Autogenic therapy is a form of mind-body medicine that involves the use of mental exercises to help the body relax and promote a sense of calm. It is based on the idea that the mind can influence physical responses in the body, and involves visualization and self-suggestion techniques to help the individual achieve a state of deep relaxation. Autogenic therapy can help with conditions such as stress, anxiety, and insomnia, and can also improve physical symptoms such as muscle tension and pain. The practice typically involves lying down or sitting in a comfortable position and repeating specific phrases or visualizations to help bring about a state of deep relaxation. Autogenic therapy is usually done in individual sessions or through self-practice and is considered a safe and effective form of complementary therapy.
Additionally, mind-body practices like mindfulness and cognitive-behavioral therapy (CBT) can help individuals develop healthier coping mechanisms and challenge negative thoughts that contribute to stress and anxiety.
A Whole-person Approach to Trauma Recovery
Whether a primary care provider, or a mental health practitioner – it is best to treat the whole-person. According to Daniel Goleman and Joel Gurin, “Over the last few decades, medicine has become more centered on high technology, physicians have become more specialized into narrow niches, and economics has forced doctors to spend less time with each patient. Physicians are not reimbursed as well as for talking and listening to their patients as they are for performing tests and administering treatments.” Mind-body medicine helps people develop the resources to be an active participant in their own health and has the potential to prevent or shorten the cause of disease.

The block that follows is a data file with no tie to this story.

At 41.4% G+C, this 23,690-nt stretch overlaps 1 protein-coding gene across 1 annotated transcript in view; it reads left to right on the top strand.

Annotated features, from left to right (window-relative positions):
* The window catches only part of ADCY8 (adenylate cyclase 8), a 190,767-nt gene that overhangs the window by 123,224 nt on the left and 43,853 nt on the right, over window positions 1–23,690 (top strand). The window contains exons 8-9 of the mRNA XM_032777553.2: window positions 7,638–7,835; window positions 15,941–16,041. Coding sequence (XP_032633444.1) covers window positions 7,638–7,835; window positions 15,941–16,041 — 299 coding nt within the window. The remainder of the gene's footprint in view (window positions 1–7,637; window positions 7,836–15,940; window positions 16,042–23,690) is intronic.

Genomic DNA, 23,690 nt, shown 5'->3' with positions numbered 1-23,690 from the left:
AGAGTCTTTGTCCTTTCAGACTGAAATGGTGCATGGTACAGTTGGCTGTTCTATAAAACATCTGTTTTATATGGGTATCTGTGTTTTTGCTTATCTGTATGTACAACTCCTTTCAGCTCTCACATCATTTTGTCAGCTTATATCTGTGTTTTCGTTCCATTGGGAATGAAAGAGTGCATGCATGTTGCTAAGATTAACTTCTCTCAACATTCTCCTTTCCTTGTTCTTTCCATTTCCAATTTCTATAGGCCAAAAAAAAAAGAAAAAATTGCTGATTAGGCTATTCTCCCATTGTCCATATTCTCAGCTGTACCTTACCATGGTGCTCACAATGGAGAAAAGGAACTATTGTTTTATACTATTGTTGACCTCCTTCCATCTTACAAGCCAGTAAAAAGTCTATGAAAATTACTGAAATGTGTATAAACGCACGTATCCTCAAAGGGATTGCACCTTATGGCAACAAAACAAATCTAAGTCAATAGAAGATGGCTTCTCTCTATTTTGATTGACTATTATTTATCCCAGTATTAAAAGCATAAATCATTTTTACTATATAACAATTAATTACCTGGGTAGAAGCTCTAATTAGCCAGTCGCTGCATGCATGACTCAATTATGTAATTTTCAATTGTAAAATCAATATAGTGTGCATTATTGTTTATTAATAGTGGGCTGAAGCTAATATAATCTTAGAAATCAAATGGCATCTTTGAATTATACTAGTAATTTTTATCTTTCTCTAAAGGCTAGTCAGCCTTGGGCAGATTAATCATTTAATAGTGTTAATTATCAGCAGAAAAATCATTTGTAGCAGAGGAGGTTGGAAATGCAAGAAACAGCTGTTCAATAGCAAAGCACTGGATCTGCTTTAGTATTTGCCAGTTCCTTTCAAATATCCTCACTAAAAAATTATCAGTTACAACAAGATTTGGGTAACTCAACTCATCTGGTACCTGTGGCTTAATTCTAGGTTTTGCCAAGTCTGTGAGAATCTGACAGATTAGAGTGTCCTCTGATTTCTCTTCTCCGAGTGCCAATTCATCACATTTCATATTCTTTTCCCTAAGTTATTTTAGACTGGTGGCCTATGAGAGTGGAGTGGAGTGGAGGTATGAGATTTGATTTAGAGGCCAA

It’s important to note that mind-body medicine should not be used as a substitute for evidence-based trauma treatment, such as therapy or medication. However, it can complement and enhance these traditional approaches, leading to a more holistic and effective healing process. It’s also important to work with a qualified healthcare provider when dealing with trauma to ensure that the individual receives the most appropriate and effective treatment.
Ready to Learn More:
Listen to Season 4 of CASAT Conversations. Season 4 delves into the topic of secondary and vicarious trauma experienced by people who work in the field of human services. In episode 10, you’ll hear from Dr. Anne Weisman. She is the Director of Well-Being & Integrative Medicine with Kerkorian School of Medicine at UNLV. We discuss how she has worked to restore well-being within the field of medicine, along with her wealth of experience teaching mind-body medicine. In addition, she shares practical ways she supports herself when working with people who have experienced trauma.
Goleman, D., & Gurin, J. (1996). Mind/body medicine: How to use your mind for better health. Consumer Reports Books.
Gordon, J. S. (2019). The transformation: Discovering wholeness and healing after trauma. HarperOne.